Pfizer Awards Grant to UC Riverside Researchers for Discovery of IBD Therapeutic Target

Pfizer Awards Grant to UC Riverside Researchers for Discovery of IBD Therapeutic Target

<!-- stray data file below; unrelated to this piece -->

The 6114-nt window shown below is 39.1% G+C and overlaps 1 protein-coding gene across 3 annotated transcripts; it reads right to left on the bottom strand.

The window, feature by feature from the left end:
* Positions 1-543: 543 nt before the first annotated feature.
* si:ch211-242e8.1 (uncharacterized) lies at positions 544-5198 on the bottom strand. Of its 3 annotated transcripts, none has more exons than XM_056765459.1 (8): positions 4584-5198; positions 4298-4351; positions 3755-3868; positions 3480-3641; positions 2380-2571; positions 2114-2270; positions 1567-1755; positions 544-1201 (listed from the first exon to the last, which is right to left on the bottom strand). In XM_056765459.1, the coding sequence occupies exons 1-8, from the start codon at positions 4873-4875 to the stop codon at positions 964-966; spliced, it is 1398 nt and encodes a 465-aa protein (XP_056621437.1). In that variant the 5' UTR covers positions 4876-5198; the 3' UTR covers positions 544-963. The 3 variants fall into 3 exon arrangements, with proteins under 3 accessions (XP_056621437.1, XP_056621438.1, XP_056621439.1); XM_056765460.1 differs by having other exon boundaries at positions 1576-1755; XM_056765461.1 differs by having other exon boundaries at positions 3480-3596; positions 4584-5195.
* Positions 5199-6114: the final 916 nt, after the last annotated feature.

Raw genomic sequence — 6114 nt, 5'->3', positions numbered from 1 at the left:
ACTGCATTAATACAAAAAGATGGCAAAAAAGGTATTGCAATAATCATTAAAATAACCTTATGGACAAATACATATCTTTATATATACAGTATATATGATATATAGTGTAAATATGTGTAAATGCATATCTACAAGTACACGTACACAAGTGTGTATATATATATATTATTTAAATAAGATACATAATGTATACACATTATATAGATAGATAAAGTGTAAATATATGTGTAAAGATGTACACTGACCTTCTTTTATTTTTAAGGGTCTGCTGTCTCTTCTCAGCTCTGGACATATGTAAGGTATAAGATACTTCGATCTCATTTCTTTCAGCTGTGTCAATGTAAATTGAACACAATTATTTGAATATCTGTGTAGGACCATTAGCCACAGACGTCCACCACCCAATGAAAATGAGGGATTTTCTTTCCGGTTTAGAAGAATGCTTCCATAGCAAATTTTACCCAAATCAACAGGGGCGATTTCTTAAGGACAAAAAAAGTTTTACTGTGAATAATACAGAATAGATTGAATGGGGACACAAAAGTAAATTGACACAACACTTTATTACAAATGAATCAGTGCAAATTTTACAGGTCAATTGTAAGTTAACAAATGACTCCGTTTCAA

Pfizer has awarded $150,000 to Declan McCole, PhD, and his team to find a therapeutic target for correcting intestinal barrier defects for patients with inflammatory bowel disease (IBD) who have mutations in the T-cell protein tyrosine phosphatase (TCPTP) protein. TCPTP, which plays a key role in IBD, protects the intestinal epithelial barrier function and is encoded by a gene associated with IBD, type 1 diabetes and celiac disease. Some patients with these conditions have mutations in this gene, stripping TCPTP of its protective function. With the two-year grant, McCole — an associate professor of biomedical sciences at the University of California Riverside — will lead his colleagues in testing different approaches to restore barrier function in intestinal epithelial cells that have a reduced activity of the TCPTP protein. The intestinal epithelium lines the surface of the gut as a single layer of closely adhering cells and forms an efficient physical boundary to the body’s interior, ensuring that gut bacteria  do not pass into the rest of the body. In their experiments, researchers will use these intestinal epithelial cells to test what happens when they interrupt a signaling pathway termed JAK-STAT, which is known to increase intestinal barrier defects. When TCPTP is functioning properly, this pathway is deactivated, but in individuals with TCPTP mutations, the JAK-STAT pathway remains activated. "These defects result in increased intestinal permeability, a major contributor to chronic inflammatory diseases of the intestine such as IBD," McCole said in a
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